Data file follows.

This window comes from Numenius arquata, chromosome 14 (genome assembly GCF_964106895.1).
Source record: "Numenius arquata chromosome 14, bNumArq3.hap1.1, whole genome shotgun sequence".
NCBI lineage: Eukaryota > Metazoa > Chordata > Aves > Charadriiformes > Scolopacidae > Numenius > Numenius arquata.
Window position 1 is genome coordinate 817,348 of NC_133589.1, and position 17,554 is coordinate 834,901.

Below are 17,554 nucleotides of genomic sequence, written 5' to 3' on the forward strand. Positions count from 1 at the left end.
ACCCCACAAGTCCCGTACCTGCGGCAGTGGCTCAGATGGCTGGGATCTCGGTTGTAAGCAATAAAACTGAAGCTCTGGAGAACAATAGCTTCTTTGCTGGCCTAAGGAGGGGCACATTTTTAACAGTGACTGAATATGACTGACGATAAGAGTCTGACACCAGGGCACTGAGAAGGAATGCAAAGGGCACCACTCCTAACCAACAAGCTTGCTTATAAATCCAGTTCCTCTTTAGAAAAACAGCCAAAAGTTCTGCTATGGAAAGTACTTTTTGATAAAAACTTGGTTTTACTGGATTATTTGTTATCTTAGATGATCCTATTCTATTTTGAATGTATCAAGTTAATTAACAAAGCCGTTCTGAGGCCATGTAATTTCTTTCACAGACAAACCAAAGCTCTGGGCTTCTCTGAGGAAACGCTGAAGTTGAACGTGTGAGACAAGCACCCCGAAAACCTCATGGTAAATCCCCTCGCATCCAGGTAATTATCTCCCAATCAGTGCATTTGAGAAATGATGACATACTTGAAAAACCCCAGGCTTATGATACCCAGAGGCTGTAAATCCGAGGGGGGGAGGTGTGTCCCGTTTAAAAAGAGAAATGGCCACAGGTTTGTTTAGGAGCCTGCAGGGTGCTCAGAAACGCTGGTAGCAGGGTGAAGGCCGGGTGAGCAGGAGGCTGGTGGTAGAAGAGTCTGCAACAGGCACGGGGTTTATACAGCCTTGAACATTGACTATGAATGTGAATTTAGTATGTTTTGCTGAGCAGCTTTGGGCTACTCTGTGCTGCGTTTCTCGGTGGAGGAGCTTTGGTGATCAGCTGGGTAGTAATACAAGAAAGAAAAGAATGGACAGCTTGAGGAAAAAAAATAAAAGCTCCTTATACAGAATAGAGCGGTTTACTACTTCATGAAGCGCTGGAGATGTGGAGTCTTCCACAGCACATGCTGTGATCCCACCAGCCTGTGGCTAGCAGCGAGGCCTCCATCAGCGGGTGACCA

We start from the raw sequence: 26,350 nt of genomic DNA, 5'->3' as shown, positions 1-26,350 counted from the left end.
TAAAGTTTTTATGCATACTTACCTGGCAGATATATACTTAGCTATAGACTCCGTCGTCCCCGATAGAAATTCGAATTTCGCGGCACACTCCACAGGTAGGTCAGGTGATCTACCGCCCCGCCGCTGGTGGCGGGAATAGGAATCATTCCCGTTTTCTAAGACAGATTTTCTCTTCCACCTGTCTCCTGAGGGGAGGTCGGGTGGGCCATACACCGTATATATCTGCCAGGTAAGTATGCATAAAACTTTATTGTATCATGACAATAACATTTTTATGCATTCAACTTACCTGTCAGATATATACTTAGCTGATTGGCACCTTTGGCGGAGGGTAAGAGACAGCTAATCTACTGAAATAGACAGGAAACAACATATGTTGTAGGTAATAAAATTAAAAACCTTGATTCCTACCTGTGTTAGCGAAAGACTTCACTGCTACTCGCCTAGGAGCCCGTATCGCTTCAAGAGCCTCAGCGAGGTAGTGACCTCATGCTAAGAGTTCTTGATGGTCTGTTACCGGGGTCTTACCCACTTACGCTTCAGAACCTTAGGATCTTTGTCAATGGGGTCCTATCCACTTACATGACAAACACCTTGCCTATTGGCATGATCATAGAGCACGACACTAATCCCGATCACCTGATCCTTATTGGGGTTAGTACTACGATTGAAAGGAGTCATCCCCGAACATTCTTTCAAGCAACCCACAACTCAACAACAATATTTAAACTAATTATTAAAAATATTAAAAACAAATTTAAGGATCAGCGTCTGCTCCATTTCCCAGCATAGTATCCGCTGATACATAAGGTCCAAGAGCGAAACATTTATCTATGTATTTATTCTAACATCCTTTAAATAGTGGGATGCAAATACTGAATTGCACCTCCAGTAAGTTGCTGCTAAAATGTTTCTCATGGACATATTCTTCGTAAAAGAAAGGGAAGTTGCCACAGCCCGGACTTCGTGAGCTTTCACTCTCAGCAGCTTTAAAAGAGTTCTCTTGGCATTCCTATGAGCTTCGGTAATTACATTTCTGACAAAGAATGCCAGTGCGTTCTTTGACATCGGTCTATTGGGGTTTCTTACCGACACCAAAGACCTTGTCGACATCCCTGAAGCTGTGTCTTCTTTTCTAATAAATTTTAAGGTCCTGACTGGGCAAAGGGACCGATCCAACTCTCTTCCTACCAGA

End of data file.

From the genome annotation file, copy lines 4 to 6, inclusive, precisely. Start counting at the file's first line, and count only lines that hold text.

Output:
Window position 1 is genome coordinate 817,348 of NC_133589.1, and position 17,554 is coordinate 834,901.

Below are 17,554 nucleotides of genomic sequence, written 5' to 3' on the forward strand. Positions count from 1 at the left end.
ACCCCACAAGTCCCGTACCTGCGGCAGTGGCTCAGATGGCTGGGATCTCGGTTGTAAGCAATAAAACTGAAGCTCTGGAGAACAATAGCTTCTTTGCTGGCCTAAGGAGGGGCACATTTTTAACAGTGACTGAATATGACTGACGATAAGAGTCTGACACCAGGGCACTGAGAAGGAATGCAAAGGGCACCACTCCTAACCAACAAGCTTGCTTATAAATCCAGTTCCTCTTTAGAAAAACAGCCAAAAGTTCTGCTATGGAAAGTACTTTTTGATAAAAACTTGGTTTTACTGGATTATTTGTTATCTTAGATGATCCTATTCTATTTTGAATGTATCAAGTTAATTAACAAAGCCGTTCTGAGGCCATGTAATTTCTTTCACAGACAAACCAAAGCTCTGGGCTTCTCTGAGGAAACGCTGAAGTTGAACGTGTGAGACAAGCACCCCGAAAACCTCATGGTAAATCCCCTCGCATCCAGGTAATTATCTCCCAATCAGTGCATTTGAGAAATGATGACATACTTGAAAAACCCCAGGCTTATGATACCCAGAGGCTGTAAATCCGAGGGGGGGAGGTGTGTCCCGTTTAAAAAGAGAAATGGCCACAGGTTTGTTTAGGAGCCTGCAGGGTGCTCAGAAACGCTGGTAGCAGGGTGAAGGCCGGGTGAGCAGGAGGCTGGTGGTAGAAGAGTCTGCAACAGGCACGGGGTTTATACAGCCTTGAACATTGACTATGAATGTGAATTTAGTATGTTTTGCTGAGCAGCTTTGGGCTACTCTGTGCTGCGTTTCTCGGTGGAGGAGCTTTGGTGATCAGCTGGGTAGTAATACAAGAAAGAAAAGAATGGACAGCTTGAGGAAAAAAAATAAAAGCTCCTTATACAGAATAGAGCGGTTTACTACTTCATGAAGCGCTGGAGATGTGGAGTCTTCCACAGCACATGCTGTGATCCCACCAGCCTGTGGCTAGCAGCGAGGCCTCCATCAGCGGGTGACCA